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The subject (the noun that does the action) and verb (the action) of a sentence must agree in number. All of these examples will focus on the present tense because the past and future forms don't change to agree with the subject. For example, in the past to eat becomes: I ate, you ate, he/she/it/one ate, they ate. In the future, to eat becomes: I will eat, you will eat, he/she/it/one will eat, they will eat. The major exception is the verb to be which has the following forms in the past: I was, we were, you were, he/she/it/one was, they were. Most verbs are regular; when the subject is 3rd person singular, the verb ends with an -s and all other forms are identical. However, some verbs are irregular and follow other patterns. For example:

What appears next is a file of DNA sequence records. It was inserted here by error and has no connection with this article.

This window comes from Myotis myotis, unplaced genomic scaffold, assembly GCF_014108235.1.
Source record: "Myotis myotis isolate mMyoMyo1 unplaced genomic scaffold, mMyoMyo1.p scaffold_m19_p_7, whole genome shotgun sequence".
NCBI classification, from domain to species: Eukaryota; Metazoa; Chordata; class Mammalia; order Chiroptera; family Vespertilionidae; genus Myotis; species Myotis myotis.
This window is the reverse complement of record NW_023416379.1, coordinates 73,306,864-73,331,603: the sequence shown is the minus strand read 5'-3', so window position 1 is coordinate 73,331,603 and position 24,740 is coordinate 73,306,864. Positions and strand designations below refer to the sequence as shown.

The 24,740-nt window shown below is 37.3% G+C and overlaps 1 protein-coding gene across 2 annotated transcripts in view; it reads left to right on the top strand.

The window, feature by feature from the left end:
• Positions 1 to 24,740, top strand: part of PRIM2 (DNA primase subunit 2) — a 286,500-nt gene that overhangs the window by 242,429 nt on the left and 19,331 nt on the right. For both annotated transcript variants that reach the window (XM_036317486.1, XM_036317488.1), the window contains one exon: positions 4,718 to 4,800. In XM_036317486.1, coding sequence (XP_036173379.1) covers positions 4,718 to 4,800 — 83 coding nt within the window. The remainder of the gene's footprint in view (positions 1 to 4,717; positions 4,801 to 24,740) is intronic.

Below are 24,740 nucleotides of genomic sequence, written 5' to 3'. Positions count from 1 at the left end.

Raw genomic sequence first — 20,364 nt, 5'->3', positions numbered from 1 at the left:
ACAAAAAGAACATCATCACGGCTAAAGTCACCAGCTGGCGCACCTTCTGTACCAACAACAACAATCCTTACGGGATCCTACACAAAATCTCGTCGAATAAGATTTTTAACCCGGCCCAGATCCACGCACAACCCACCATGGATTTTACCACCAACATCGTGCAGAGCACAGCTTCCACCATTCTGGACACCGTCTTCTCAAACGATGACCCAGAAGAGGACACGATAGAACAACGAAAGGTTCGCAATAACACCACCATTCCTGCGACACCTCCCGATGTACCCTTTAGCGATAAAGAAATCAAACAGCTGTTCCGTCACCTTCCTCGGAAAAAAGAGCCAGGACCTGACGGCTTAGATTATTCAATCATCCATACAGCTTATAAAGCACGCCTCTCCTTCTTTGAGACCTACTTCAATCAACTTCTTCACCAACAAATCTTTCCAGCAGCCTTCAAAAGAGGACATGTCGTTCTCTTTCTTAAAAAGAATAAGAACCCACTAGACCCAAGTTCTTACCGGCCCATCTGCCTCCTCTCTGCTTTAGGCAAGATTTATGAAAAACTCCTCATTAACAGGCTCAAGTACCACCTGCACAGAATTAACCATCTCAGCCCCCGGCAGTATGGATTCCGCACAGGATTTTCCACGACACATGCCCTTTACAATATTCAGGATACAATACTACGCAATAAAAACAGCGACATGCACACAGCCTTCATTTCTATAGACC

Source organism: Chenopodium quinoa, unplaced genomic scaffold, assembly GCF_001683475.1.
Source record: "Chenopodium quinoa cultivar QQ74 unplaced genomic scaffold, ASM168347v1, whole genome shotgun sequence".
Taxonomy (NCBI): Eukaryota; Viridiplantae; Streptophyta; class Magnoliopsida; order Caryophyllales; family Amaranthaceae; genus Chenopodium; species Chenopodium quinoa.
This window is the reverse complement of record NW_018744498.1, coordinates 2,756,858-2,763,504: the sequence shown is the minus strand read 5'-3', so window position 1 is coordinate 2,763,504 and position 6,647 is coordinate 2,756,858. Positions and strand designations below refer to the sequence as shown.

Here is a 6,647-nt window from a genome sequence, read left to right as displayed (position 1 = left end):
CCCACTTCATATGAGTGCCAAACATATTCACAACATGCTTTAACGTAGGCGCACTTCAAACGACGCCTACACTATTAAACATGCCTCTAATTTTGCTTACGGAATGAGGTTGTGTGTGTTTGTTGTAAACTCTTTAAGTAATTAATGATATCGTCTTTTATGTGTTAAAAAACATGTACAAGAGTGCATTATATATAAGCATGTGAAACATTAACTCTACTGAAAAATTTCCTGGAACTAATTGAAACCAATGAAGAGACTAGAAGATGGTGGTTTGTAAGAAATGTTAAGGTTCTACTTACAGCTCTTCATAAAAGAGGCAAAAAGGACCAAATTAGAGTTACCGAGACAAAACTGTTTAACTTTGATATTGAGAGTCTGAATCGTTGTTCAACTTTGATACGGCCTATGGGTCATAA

|Subject||to be (irregular)||to have (regular)||to eat (regular)|
|1st person singular||I am||I have||I eat|
|1st person plural||we are||we have||we eat|
|2nd person singular/plural||you are||you have||you eat|
|3rd person singular||he/she/it/one is||he/she/it/one has||he/she/it/one eats|
|3rd person plural||they are||they have||they eat|
Subjects can be a pronoun (as shown above) or any noun that agrees:
- I am a first-year student at UC Davis.
- “Airplane” is a very normal word today.
- Today, we think that bicycles are for kids.
- For me, the clock, calculator, and music are essential for continuing my life.